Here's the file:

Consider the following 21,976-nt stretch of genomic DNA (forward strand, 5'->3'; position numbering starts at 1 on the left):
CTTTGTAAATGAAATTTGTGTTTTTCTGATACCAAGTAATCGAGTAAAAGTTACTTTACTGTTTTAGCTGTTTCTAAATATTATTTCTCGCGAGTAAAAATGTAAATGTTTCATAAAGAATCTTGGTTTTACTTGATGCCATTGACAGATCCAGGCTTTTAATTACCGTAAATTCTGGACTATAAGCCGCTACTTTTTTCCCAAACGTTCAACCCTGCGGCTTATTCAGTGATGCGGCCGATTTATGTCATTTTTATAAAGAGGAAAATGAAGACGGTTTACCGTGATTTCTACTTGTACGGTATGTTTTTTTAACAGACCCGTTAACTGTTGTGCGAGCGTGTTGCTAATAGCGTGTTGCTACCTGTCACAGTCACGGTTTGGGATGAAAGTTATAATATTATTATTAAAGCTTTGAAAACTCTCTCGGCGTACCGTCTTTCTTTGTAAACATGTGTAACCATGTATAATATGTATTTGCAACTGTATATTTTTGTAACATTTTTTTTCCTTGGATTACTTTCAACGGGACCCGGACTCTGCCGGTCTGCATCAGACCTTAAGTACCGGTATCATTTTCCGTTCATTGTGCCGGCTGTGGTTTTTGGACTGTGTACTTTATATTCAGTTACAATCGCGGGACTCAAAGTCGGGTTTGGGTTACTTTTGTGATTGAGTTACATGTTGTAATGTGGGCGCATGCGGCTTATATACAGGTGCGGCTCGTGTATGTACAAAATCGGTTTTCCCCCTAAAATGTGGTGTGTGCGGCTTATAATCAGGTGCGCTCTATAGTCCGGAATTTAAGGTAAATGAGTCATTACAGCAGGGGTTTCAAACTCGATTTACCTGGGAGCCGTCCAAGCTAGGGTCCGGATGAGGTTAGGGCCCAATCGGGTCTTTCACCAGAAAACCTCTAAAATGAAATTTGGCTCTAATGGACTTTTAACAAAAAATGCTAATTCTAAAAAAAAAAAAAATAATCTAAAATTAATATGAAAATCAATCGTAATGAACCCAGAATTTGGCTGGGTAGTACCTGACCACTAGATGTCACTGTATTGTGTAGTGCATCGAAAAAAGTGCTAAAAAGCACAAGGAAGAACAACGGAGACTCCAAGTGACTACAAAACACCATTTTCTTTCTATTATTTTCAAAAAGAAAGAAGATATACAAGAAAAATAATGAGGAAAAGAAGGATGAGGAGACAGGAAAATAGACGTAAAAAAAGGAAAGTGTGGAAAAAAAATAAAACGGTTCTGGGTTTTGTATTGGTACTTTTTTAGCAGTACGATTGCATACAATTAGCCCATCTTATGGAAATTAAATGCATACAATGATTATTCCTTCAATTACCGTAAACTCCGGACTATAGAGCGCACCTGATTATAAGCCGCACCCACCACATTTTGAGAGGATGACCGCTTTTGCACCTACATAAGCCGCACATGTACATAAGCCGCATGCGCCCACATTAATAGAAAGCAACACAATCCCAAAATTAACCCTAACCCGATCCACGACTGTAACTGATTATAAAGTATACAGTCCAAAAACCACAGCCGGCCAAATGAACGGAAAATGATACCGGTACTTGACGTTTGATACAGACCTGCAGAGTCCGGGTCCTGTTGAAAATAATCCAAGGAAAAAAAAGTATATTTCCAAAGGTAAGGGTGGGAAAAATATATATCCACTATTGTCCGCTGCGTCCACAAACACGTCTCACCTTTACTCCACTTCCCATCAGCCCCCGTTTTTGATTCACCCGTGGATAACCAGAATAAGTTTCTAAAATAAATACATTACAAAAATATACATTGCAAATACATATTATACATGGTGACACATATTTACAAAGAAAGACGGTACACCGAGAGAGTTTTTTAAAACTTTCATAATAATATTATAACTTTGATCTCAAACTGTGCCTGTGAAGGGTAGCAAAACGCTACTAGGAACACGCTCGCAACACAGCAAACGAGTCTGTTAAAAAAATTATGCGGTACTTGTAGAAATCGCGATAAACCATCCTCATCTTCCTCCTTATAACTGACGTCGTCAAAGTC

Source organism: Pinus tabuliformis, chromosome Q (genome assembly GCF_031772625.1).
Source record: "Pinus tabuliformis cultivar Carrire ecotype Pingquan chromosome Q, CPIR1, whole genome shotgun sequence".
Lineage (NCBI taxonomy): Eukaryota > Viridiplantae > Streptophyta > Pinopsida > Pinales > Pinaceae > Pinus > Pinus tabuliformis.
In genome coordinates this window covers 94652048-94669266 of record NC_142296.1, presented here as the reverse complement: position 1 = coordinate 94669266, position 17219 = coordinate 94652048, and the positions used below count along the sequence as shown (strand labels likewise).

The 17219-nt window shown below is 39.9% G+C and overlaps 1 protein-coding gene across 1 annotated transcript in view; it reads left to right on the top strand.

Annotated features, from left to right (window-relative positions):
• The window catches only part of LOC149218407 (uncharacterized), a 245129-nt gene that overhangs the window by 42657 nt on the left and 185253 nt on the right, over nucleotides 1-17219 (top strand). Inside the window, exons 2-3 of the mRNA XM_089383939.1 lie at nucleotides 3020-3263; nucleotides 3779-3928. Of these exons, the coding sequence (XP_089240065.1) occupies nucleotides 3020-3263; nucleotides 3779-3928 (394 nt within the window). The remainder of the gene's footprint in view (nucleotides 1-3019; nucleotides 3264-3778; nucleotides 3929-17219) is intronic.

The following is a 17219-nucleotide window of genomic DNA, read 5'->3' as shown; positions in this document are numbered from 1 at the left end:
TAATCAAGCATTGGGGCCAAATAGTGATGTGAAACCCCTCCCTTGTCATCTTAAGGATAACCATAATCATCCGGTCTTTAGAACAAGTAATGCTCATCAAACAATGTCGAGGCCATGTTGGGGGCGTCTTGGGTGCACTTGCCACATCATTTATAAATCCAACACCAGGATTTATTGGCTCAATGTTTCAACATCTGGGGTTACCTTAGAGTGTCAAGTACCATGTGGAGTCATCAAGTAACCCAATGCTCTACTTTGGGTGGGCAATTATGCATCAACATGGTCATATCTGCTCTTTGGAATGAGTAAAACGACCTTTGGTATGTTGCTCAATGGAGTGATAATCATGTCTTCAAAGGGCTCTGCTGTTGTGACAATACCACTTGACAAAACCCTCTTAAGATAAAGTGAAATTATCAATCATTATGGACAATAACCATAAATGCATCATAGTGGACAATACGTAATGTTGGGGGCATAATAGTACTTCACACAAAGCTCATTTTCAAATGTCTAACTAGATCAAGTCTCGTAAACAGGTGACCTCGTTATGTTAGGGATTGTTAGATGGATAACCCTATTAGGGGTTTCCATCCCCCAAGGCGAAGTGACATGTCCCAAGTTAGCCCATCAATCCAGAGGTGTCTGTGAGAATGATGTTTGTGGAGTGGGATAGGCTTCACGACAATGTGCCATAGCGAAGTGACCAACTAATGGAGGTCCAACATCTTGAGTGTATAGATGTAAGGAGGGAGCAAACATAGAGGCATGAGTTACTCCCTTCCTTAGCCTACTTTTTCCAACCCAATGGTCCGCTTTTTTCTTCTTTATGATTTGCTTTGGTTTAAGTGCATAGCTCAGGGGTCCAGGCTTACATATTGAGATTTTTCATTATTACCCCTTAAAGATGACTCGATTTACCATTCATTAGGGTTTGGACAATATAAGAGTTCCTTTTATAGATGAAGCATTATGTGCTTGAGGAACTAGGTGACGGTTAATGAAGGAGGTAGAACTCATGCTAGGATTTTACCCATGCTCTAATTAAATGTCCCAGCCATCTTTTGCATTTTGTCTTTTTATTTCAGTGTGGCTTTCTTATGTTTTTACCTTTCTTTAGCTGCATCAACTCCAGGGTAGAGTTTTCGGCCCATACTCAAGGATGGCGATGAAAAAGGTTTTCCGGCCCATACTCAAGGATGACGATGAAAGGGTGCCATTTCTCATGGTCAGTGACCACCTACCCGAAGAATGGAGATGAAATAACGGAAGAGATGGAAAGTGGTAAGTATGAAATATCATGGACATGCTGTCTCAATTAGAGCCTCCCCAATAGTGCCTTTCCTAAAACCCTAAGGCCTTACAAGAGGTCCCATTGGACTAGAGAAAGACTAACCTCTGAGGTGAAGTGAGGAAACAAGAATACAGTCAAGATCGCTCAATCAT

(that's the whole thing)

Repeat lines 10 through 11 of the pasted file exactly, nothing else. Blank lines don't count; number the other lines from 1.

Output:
The following is a 17219-nucleotide window of genomic DNA, read 5'->3' as shown; positions in this document are numbered from 1 at the left end:
TAATCAAGCATTGGGGCCAAATAGTGATGTGAAACCCCTCCCTTGTCATCTTAAGGATAACCATAATCATCCGGTCTTTAGAACAAGTAATGCTCATCAAACAATGTCGAGGCCATGTTGGGGGCGTCTTGGGTGCACTTGCCACATCATTTATAAATCCAACACCAGGATTTATTGGCTCAATGTTTCAACATCTGGGGTTACCTTAGAGTGTCAAGTACCATGTGGAGTCATCAAGTAACCCAATGCTCTACTTTGGGTGGGCAATTATGCATCAACATGGTCATATCTGCTCTTTGGAATGAGTAAAACGACCTTTGGTATGTTGCTCAATGGAGTGATAATCATGTCTTCAAAGGGCTCTGCTGTTGTGACAATACCACTTGACAAAACCCTCTTAAGATAAAGTGAAATTATCAATCATTATGGACAATAACCATAAATGCATCATAGTGGACAATACGTAATGTTGGGGGCATAATAGTACTTCACACAAAGCTCATTTTCAAATGTCTAACTAGATCAAGTCTCGTAAACAGGTGACCTCGTTATGTTAGGGATTGTTAGATGGATAACCCTATTAGGGGTTTCCATCCCCCAAGGCGAAGTGACATGTCCCAAGTTAGCCCATCAATCCAGAGGTGTCTGTGAGAATGATGTTTGTGGAGTGGGATAGGCTTCACGACAATGTGCCATAGCGAAGTGACCAACTAATGGAGGTCCAACATCTTGAGTGTATAGATGTAAGGAGGGAGCAAACATAGAGGCATGAGTTACTCCCTTCCTTAGCCTACTTTTTCCAACCCAATGGTCCGCTTTTTTCTTCTTTATGATTTGCTTTGGTTTAAGTGCATAGCTCAGGGGTCCAGGCTTACATATTGAGATTTTTCATTATTACCCCTTAAAGATGACTCGATTTACCATTCATTAGGGTTTGGACAATATAAGAGTTCCTTTTATAGATGAAGCATTATGTGCTTGAGGAACTAGGTGACGGTTAATGAAGGAGGTAGAACTCATGCTAGGATTTTACCCATGCTCTAATTAAATGTCCCAGCCATCTTTTGCATTTTGTCTTTTTATTTCAGTGTGGCTTTCTTATGTTTTTACCTTTCTTTAGCTGCATCAACTCCAGGGTAGAGTTTTCGGCCCATACTCAAGGATGGCGATGAAAAAGGTTTTCCGGCCCATACTCAAGGATGACGATGAAAGGGTGCCATTTCTCATGGTCAGTGACCACCTACCCGAAGAATGGAGATGAAATAACGGAAGAGATGGAAAGTGGTAAGTATGAAATATCATGGACATGCTGTCTCAATTAGAGCCTCCCCAATAGTGCCTTTCCTAAAACCCTAAGGCCTTACAAGAGGTCCCATTGGACTAGAGAAAGACTAACCTCTGAGGTGAAGTGAGGAAACAAGAATACAGTCAAGATCGCTCAATCAT